RIO DE JANEIRO (AP) — The problems are stacking up for Kenya at the Olympics: A new doping scandal, ineligible athletes, missing plane tickets, and now bad blood between the track and field federation and the national Olympic committee.
And their top athletes haven't even set foot on the track in Rio de Janeiro.
Athletics Kenya on Monday blamed the Kenyan Olympic committee for the travel problems that left javelin world champion Julius Yego without a plane ticket to Rio and caused other frustrated athletes, including 1,500-meter world champion Asbel Kiprop, to book their own flights and travel separately.
"Any confusion ... with athletes' travel is solely a mistake of NOCK," AK said in a statement.
The problems between the two bodies followed news on Sunday that Kenya was sending track and field team manager Michael Rotich home to face a police investigation after allegations he told undercover reporters that he could give athletes advance warning about doping tests in exchange for money.
Also, Kenya was forced to withdraw its men's 4x400-meter relay team, high jumper Mathew Sawe, and 200-meter runner Calvin Nkanata from the Olympics because they weren't eligible. It was discovered that the relay team and Sawe hadn't met qualifying standards, while Nkanata wasn't properly registered as Kenyan with the IOC. Nkanata travels on a U.S. passport but holds Kenyan nationality.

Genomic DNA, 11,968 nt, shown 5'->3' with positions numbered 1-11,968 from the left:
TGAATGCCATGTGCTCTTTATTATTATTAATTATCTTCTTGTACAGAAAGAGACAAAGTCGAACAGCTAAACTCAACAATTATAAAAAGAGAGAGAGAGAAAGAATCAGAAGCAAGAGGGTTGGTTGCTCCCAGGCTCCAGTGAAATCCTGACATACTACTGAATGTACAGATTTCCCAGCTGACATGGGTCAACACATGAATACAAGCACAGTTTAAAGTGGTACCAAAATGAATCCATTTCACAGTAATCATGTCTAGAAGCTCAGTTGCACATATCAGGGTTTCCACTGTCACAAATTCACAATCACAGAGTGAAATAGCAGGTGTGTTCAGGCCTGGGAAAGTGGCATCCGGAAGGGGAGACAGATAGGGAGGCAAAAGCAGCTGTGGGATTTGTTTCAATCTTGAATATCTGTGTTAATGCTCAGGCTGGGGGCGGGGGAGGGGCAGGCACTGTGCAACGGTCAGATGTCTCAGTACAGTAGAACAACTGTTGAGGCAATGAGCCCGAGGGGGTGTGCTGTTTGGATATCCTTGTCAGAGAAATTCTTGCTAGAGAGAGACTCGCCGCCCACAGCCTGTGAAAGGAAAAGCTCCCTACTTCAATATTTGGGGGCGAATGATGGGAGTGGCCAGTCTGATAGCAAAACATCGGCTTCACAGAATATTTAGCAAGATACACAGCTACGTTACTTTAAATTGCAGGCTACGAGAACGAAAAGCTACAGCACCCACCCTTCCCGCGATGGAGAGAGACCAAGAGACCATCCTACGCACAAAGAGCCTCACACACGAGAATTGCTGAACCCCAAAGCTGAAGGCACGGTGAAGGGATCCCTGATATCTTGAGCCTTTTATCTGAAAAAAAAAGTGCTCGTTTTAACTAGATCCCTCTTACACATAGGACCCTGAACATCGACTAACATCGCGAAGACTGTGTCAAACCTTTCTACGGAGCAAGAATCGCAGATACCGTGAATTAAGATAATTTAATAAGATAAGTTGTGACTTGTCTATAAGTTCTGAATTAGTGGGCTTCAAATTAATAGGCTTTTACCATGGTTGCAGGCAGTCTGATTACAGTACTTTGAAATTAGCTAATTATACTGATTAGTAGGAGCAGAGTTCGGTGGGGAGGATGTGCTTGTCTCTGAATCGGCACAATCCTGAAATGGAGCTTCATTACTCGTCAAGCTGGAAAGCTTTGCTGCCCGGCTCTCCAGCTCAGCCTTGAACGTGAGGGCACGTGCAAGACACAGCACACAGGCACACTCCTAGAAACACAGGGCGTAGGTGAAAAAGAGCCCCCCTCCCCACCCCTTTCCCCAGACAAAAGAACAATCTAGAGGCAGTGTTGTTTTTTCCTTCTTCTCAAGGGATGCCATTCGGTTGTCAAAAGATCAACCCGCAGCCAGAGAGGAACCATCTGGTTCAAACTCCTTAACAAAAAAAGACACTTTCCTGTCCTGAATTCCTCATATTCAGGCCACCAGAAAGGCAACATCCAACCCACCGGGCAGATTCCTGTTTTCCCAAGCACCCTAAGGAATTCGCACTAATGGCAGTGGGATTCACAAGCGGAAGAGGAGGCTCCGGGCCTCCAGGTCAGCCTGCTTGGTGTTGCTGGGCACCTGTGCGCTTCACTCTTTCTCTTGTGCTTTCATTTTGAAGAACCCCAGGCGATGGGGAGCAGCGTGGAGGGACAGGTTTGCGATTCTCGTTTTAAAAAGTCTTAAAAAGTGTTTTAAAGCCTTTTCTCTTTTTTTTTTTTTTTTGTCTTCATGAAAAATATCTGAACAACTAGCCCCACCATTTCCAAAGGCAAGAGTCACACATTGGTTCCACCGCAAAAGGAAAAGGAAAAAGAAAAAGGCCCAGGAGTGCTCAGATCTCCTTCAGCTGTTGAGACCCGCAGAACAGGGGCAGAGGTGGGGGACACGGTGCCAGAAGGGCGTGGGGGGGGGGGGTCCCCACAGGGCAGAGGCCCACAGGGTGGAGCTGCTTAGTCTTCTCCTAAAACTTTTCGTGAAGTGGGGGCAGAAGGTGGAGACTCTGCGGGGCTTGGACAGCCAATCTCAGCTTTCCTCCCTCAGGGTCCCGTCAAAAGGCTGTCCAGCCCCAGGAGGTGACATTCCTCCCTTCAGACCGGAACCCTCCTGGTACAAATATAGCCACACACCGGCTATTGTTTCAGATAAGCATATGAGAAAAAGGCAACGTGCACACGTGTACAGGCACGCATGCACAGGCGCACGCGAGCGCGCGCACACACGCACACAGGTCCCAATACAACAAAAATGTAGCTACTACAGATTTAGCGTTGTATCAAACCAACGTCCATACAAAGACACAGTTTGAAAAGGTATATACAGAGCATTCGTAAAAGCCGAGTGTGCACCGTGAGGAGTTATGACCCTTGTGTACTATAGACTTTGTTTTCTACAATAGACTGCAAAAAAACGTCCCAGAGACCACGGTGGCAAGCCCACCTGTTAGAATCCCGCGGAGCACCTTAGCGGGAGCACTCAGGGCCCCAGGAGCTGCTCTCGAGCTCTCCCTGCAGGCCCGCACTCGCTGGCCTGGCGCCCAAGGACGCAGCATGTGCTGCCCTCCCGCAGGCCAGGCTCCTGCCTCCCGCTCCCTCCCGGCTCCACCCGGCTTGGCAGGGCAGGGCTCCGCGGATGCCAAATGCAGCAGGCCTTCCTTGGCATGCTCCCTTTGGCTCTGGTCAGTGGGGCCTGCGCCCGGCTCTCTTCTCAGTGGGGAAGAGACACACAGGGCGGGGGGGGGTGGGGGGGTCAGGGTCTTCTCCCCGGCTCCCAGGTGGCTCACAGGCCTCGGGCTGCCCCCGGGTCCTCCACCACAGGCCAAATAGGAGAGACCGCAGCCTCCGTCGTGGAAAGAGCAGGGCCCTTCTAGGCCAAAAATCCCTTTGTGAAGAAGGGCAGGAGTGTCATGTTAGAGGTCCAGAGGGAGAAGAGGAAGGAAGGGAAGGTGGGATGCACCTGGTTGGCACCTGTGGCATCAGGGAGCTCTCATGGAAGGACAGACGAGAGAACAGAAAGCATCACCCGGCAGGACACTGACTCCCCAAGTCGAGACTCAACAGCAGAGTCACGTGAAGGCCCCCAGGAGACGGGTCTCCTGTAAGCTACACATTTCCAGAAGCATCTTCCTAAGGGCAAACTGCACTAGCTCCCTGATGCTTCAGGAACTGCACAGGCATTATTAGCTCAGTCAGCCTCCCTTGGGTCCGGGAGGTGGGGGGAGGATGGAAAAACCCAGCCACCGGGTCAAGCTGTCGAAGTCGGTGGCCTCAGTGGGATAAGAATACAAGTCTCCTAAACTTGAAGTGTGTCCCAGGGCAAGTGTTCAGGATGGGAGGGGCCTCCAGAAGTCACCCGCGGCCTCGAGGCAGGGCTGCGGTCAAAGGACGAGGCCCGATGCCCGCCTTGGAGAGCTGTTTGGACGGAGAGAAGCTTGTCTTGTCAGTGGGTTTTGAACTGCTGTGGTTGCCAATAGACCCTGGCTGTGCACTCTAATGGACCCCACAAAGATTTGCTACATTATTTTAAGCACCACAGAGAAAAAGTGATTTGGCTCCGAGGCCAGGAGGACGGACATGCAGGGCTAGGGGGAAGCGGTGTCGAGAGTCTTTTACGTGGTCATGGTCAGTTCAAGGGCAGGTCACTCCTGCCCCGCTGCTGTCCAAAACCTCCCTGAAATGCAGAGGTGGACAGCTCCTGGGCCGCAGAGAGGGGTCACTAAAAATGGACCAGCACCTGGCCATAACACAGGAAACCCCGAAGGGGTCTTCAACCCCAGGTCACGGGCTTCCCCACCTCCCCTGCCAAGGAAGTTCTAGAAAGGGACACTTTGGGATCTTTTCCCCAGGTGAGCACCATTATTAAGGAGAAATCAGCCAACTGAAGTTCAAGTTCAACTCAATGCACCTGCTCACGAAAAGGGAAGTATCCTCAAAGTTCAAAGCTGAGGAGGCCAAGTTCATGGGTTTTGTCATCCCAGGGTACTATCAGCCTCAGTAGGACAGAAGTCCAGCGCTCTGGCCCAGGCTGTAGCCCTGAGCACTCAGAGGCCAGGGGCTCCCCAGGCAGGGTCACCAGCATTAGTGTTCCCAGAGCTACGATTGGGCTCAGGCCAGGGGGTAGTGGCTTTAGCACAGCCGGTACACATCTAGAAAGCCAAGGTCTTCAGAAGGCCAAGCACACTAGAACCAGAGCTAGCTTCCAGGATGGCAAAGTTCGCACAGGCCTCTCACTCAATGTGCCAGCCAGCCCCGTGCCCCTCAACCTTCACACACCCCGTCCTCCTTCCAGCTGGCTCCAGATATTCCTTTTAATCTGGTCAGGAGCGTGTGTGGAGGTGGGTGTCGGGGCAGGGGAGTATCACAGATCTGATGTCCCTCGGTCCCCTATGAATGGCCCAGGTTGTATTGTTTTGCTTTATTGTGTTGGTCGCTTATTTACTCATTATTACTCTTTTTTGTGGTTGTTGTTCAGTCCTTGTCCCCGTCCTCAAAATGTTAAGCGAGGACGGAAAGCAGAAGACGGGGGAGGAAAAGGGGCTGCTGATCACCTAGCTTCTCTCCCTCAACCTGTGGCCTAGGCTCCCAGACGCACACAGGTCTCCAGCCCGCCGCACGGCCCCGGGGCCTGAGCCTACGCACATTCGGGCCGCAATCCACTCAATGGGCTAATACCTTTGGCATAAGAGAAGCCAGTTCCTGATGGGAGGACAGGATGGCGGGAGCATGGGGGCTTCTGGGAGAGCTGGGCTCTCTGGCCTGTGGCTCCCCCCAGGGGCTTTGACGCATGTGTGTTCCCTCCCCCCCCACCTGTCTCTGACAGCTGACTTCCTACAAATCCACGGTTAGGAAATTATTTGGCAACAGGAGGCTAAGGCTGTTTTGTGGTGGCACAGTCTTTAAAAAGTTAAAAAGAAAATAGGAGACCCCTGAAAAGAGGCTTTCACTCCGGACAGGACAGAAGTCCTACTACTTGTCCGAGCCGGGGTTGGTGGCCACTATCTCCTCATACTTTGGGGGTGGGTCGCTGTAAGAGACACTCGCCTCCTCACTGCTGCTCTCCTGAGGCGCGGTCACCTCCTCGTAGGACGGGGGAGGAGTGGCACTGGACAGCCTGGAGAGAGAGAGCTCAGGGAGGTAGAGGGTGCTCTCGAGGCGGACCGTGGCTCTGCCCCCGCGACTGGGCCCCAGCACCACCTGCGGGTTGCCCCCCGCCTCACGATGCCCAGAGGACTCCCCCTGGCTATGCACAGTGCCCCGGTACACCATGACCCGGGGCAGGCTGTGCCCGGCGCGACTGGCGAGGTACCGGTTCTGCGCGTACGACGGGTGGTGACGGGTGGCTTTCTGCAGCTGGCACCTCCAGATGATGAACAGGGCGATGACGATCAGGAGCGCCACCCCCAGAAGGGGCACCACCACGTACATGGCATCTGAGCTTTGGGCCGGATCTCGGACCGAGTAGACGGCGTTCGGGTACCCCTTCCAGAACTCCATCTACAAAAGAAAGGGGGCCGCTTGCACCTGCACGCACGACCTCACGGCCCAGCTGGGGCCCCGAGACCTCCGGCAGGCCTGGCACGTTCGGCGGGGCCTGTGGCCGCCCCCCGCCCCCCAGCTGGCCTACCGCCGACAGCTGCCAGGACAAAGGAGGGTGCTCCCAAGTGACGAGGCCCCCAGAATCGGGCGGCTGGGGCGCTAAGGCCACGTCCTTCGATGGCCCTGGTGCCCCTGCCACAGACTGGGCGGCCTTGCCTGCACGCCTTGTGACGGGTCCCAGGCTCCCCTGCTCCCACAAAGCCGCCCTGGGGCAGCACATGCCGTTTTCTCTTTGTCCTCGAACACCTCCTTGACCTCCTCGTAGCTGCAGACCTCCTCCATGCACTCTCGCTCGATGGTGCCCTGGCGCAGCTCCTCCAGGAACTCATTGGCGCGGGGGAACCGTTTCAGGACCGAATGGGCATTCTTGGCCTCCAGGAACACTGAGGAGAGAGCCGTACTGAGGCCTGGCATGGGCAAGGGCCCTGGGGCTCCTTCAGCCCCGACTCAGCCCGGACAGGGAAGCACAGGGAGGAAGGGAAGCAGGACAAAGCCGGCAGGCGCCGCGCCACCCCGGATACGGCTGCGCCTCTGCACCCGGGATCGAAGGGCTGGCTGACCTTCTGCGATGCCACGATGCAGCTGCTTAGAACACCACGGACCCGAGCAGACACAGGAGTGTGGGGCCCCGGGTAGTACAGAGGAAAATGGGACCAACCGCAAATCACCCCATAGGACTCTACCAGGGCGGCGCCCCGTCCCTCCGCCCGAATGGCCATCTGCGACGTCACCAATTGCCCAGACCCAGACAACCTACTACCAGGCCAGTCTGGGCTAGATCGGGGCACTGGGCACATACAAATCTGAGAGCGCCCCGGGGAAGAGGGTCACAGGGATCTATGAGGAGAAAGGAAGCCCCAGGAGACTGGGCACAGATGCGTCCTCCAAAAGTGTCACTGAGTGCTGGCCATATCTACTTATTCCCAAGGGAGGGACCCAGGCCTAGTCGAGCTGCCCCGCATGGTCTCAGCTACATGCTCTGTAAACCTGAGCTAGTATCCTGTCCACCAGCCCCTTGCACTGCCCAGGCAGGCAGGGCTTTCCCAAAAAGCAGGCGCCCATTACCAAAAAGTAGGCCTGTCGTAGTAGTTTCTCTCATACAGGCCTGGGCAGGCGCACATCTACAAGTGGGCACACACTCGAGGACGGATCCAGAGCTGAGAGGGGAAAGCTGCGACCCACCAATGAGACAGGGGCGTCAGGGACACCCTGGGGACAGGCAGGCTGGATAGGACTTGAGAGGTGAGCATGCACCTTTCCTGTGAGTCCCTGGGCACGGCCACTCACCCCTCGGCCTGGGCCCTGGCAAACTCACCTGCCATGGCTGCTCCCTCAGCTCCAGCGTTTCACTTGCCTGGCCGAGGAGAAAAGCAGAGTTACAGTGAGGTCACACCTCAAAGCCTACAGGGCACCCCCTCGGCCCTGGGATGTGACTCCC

"NOCK has had his papers since March, reconfirmed his travel and received his accreditation or lack of it," AK said, again blaming Olympic committee officials. "Why did they not cross-check his accreditation?"
Yego, Kenya's first world champion in a field event, initially complained about the Olympic travel schedule given to his coach, who was only booked to be in Rio de Janeiro for four days and was due to leave before the javelin final. When Yego arrived at the airport in Kenya to depart for the Olympics this weekend, he didn't have a plane ticket. He was eventually given a temporary ticket and was allowed to travel.
Kenyan track and field has also been hit hard by problems in the buildup to the Rio Games, mostly related to doping. On Sunday, there was another scandal, this time involving the manager of the track team.
Rotich was ordered to return home after he was trapped in a sting by reporters from Britain's The Sunday Times newspaper. The paper said Rotich offered to provide the reporters, who were posing as coaches, advance warning of doping tests in return for a 10,000 pound ($13,000) bribe.